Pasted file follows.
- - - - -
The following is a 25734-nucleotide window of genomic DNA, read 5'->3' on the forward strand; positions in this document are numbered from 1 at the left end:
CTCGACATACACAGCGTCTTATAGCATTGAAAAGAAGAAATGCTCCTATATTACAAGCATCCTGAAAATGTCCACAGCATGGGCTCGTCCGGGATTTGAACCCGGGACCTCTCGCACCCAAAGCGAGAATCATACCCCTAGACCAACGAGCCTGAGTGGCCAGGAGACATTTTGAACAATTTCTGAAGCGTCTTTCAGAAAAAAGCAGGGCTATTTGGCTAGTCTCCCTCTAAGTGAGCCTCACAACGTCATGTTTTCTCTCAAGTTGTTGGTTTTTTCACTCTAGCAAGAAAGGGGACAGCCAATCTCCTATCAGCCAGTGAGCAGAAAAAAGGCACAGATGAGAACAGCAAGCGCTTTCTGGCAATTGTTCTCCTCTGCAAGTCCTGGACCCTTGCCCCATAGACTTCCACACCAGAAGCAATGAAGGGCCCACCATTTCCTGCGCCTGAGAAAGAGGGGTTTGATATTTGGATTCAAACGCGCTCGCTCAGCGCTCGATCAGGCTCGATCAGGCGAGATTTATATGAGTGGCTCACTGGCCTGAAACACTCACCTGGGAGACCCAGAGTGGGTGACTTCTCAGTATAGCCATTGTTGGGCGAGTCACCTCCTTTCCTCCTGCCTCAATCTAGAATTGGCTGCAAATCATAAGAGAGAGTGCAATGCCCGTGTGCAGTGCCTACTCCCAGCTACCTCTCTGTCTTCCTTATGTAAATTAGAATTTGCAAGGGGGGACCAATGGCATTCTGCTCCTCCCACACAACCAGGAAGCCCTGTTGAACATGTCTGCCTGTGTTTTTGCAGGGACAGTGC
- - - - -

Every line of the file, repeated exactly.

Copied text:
The following is a 25734-nucleotide window of genomic DNA, read 5'->3' on the forward strand; positions in this document are numbered from 1 at the left end:
CTCGACATACACAGCGTCTTATAGCATTGAAAAGAAGAAATGCTCCTATATTACAAGCATCCTGAAAATGTCCACAGCATGGGCTCGTCCGGGATTTGAACCCGGGACCTCTCGCACCCAAAGCGAGAATCATACCCCTAGACCAACGAGCCTGAGTGGCCAGGAGACATTTTGAACAATTTCTGAAGCGTCTTTCAGAAAAAAGCAGGGCTATTTGGCTAGTCTCCCTCTAAGTGAGCCTCACAACGTCATGTTTTCTCTCAAGTTGTTGGTTTTTTCACTCTAGCAAGAAAGGGGACAGCCAATCTCCTATCAGCCAGTGAGCAGAAAAAAGGCACAGATGAGAACAGCAAGCGCTTTCTGGCAATTGTTCTCCTCTGCAAGTCCTGGACCCTTGCCCCATAGACTTCCACACCAGAAGCAATGAAGGGCCCACCATTTCCTGCGCCTGAGAAAGAGGGGTTTGATATTTGGATTCAAACGCGCTCGCTCAGCGCTCGATCAGGCTCGATCAGGCGAGATTTATATGAGTGGCTCACTGGCCTGAAACACTCACCTGGGAGACCCAGAGTGGGTGACTTCTCAGTATAGCCATTGTTGGGCGAGTCACCTCCTTTCCTCCTGCCTCAATCTAGAATTGGCTGCAAATCATAAGAGAGAGTGCAATGCCCGTGTGCAGTGCCTACTCCCAGCTACCTCTCTGTCTTCCTTATGTAAATTAGAATTTGCAAGGGGGGACCAATGGCATTCTGCTCCTCCCACACAACCAGGAAGCCCTGTTGAACATGTCTGCCTGTGTTTTTGCAGGGACAGTGC